Critics such as Dabashi have accused Nafisi of having close relations with neoconservatives. Nafisi responded to Dabashi's criticism by stating that she is not, as Dabashi claims, a neoconservative, that she opposed the Iraq war, and that she is more interested in literature than in politics. In an interview, Nafisi stated that she has never argued for an attack on Iran and that democracy, when it comes, should come from the Iranian people (and not from US military or political intervention). She added that while she is willing to engage in "serious argument...Debate that is polarized isn't worth my time." She stated that she did not respond directly to Dabashi because "You don't want to debase yourself and start calling names."[28][29] In the acknowledgements she makes in Reading Lolita in Tehran, Nafisi writes of Princeton University historian Bernard Lewis as "one who opened the door". Nafisi, who opposed the U.S. invasion of Iraq in 2003, rejects such accusations as "guilt by association," noting that she has both "radical friends" and "conservative friends."[30] Ali Banuazizi, the codirector of Boston College’s Middle East studies program,[31] the codirector of Boston College’s Middle East studies program, stated that Dabashi's article was very "intemperate" and that it was "not worth the attention" it had received.[citation needed] Christopher Shea of The Boston Globe argued that while Dabashi spent "several thousand words... eviscerating the book," his main point was not about the specific text but the book's black-and-white portrayal of Iran.[28]

Writing in The New Republic, Marty Peretz sharply criticized Dabashi, and rhetorically asked, "Over what kind of faculty does [Columbia University president] Lee Bollinger preside?"[28] In an article posted on, author Gideon Lewis-Kraus described Dabashi's article as "a less-than-coherent pastiche of stock anti-war sentiment, strategic misreading, and childish calumny" and that Dabashi "insists on seeing [the book] as political perfidy" which allows him "to preserve his fantasy that criticizing Nafisi makes him a usefully engaged intellectual."[27] Robert Fulford sharply criticized Dabashi's comments in the National Post, arguing that "Dabashi's frame of reference veers from Joseph Stalin to Edward Said. Like a Stalinist, he tries to convert culture into politics, the first step toward totalitarianism. Like the late Edward Said, he brands every thought he dislikes as an example of imperialism, expressing the West's desire for hegemony over the downtrodden (even when oil-rich) nations of the Third World." Fulford added that "While imitating the attitudes of Said, Dabashi deploys painful clichés."[28][29] Firoozeh Papan-Matin, the Director of Persian and Iranian Studies at the University of Washington in Seattle,[32] stated that Dabashi's accusation that Nafisi is promoting a "'kaffeeklatsch' worldview... callously ignores the extreme social and political conditions that forced Nafisi underground." Papan Matin also argued that "Dabashi’s attack is that whether Nafisi is a collaborator with the [United States]" was not relevant to the legitimate questions set forth in her book.[33]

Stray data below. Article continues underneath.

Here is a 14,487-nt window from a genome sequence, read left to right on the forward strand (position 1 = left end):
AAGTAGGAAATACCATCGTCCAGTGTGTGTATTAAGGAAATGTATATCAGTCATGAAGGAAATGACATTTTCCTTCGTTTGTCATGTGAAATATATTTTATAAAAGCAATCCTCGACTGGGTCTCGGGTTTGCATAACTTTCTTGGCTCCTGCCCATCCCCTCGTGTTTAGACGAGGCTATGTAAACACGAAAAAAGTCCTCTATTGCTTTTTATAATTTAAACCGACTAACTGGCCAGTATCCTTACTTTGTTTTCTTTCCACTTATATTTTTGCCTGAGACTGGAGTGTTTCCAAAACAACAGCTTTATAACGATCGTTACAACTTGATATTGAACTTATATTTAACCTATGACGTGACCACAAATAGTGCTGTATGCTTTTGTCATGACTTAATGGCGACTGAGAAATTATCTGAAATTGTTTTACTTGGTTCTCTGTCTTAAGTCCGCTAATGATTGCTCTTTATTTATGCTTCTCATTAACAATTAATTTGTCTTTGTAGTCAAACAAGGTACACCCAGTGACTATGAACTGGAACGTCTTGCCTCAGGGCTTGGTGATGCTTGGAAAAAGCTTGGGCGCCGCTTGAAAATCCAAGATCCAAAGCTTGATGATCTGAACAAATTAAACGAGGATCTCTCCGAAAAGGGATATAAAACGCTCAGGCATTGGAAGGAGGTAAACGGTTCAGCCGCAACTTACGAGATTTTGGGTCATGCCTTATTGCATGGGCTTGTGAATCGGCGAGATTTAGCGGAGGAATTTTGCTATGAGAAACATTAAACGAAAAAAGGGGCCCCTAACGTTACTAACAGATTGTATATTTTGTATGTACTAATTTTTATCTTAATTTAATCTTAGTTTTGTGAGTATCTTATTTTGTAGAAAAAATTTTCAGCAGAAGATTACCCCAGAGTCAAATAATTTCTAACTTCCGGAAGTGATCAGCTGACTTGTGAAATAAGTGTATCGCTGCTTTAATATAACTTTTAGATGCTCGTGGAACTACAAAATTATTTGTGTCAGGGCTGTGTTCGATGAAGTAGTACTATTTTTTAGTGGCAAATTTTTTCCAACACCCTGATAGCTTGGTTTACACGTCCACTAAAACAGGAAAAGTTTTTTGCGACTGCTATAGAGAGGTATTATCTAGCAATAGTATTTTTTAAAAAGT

• Nafisi, Azar. "Images of Women in Classical Persian Literature and the Contemporary Iranian Novel." The Eye of the Storm: Women in Post-Revolutionary Iran. Ed. Mahnaz Afkhami and Erika Friedl. New York: Syracuse University Press, 1994. 115-30.
  • Anti-Terra: A Critical Study of Vladimir Nabokov’s Novels (1994).
  • Nafisi, Azar. "Imagination as Subversion: Narrative as a Tool of Civic Awareness." Muslim Women and the Politics of Participation. Ed. Mahnaz Afkhami and Erika Friedl. New York: Syracuse University Press, 1997. 58-71.
  • "Tales of Subversion: Women Challenging Fundamentalism in the Islamic Republic of Iran." Religious Fundamentalisms and the Human Rights of Women (1999).
  • Reading Lolita in Tehran (2003).
  • Things I've Been Silent About (Random House, 2008).
  • The Republic of Imagination (Random House, 2014).